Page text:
Create a List

List Name

Rename this List
Save to
Back to the Top Teaching Blog
May 21, 2015

Prepare, Conduct, and Reflect on Student Surveys

By Kriscia Cabral
Grades PreK–K, 1–2, 3–5, 6–8

    Reflection is a huge part of growth. Taking the time to reflect allows you as a teacher to plan next best steps, find new ways to facilitate learning, and build stronger relationships with students. One way to reflect upon the success of your school year is by asking your main customers, your students.

    To conduct a student survey, follow these three steps:

     

    Step One: Set the Tone

    I set the tone by having a discussion with my students about honest feedback.

    The expectation of how to give feedback has been set and reviewed throughout the year. I display a visual reminder slide for students to refer to. I say, 

    “When we are giving feedback we need to make sure that we are honest. It is through feedback that we grow and find ways to improve on something we might not have been good at before.

    We need to use ‘I’ statements. It is fine if something did not work for you. Explain your side of why I need to reflect on how I shared learning with you.

    If you are giving feedback, remember to find an example of what you did/didn’t like. If it was something you didn’t like, offer a suggestion to try.”

     

    Step Two: Deliver the Survey

    The student survey does not need a ton of questions. As a teacher I want to know the following things:

    • What do you (students) think I did well?

    • How can I improve in at least two ways?

    • What rating would you give my: kindness, helpfulness, communication, and creativeness?

    Give the student survey to your class. You can distribute a paper copy or create a digital copy for students to complete. Remind them to be honest as they answer the questions. Students sometimes want to be nice because they love you. You have to remind them of this opportunity to help you grow as a learner as well.

     

    Step Three: Analyze Your Data

    As you wrap up the school year, make a note of what your students noticed. They are your customers. When analyzing your data, ask yourself the following:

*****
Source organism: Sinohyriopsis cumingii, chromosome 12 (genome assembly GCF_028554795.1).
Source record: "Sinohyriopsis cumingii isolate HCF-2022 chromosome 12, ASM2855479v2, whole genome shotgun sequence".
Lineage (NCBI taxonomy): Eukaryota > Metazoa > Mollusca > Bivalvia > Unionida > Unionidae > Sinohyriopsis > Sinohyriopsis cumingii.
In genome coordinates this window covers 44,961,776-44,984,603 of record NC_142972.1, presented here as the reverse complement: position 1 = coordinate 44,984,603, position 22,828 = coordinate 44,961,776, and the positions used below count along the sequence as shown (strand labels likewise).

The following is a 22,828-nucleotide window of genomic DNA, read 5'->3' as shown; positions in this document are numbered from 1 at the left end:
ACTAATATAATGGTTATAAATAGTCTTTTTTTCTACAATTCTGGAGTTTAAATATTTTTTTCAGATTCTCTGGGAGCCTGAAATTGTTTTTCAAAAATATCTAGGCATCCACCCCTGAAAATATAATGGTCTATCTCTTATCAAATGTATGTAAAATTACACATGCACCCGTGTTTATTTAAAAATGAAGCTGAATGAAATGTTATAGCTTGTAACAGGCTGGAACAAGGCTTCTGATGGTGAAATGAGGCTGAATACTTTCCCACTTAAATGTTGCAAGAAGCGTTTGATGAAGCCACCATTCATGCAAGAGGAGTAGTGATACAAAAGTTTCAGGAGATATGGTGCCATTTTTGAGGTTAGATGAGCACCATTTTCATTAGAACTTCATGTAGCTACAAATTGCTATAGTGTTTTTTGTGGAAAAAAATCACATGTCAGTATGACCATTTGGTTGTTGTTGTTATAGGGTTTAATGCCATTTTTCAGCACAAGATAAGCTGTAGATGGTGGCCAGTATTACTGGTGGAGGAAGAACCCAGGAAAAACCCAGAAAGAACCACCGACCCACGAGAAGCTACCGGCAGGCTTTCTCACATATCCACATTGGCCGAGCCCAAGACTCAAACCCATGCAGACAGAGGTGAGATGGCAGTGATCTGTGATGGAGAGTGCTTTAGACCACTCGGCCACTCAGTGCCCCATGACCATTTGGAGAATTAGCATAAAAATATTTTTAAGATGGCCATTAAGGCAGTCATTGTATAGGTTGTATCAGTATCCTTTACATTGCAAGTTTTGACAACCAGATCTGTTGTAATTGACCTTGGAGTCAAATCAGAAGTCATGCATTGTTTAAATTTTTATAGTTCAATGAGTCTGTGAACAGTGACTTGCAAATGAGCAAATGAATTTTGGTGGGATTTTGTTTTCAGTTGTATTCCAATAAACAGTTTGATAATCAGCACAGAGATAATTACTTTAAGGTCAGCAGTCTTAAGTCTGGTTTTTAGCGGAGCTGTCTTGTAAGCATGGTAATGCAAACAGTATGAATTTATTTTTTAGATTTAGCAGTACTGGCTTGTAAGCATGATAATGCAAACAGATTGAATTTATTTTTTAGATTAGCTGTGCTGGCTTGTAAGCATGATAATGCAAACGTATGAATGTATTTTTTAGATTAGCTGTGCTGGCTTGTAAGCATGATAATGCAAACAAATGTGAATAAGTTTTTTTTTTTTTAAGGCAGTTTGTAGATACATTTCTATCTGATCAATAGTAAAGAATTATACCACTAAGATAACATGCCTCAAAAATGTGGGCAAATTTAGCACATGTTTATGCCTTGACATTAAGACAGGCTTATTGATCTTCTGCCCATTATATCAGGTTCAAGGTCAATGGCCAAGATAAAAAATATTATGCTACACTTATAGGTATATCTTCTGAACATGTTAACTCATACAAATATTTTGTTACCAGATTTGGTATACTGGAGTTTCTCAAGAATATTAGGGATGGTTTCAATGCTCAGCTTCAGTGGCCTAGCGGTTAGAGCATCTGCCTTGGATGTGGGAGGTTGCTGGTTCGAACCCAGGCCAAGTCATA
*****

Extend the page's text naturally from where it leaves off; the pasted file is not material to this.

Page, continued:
• What did you do well? (Celebrate!)

    • What suggestions were common amongst the majority of your students?

    • What can you do to improve for your incoming customers? 

    Take your notes and plan for the future. Think about one or two ways you can change your instruction, attitude, ability to communicate, or creativity in the classroom so that it meets the needs of your students.

    Use your summer to reflect on what you've learned based on your students' voices and then plan for the upcoming school year.

    I take notes on a goal-planning template. I keep it in a place where I can visually see it over the summer and at the start of the new school year. Store your notes in your school planner for next year (Yes, this is a great time to get one!) or anywhere you plan to keep notes about what to remember for the new school year. Referring back to this information is a good reminder of your goals for the new year.

    The smallest change can make the biggest difference in a child’s learning environment. Use this student survey as one form of reflection based on those who spend the most time with you.

    What ways to you reflect at the end of the school year? I’d love to hear more suggestions below.

    Thank you for reading!

    Smiles,

    Kriscia

     

     

     

    Reflection is a huge part of growth. Taking the time to reflect allows you as a teacher to plan next best steps, find new ways to facilitate learning, and build stronger relationships with students. One way to reflect upon the success of your school year is by asking your main customers, your students.

    To conduct a student survey, follow these three steps:

     

    Step One: Set the Tone

    I set the tone by having a discussion with my students about honest feedback.

    The expectation of how to give feedback has been set and reviewed throughout the year. I display a visual reminder slide for students to refer to. I say,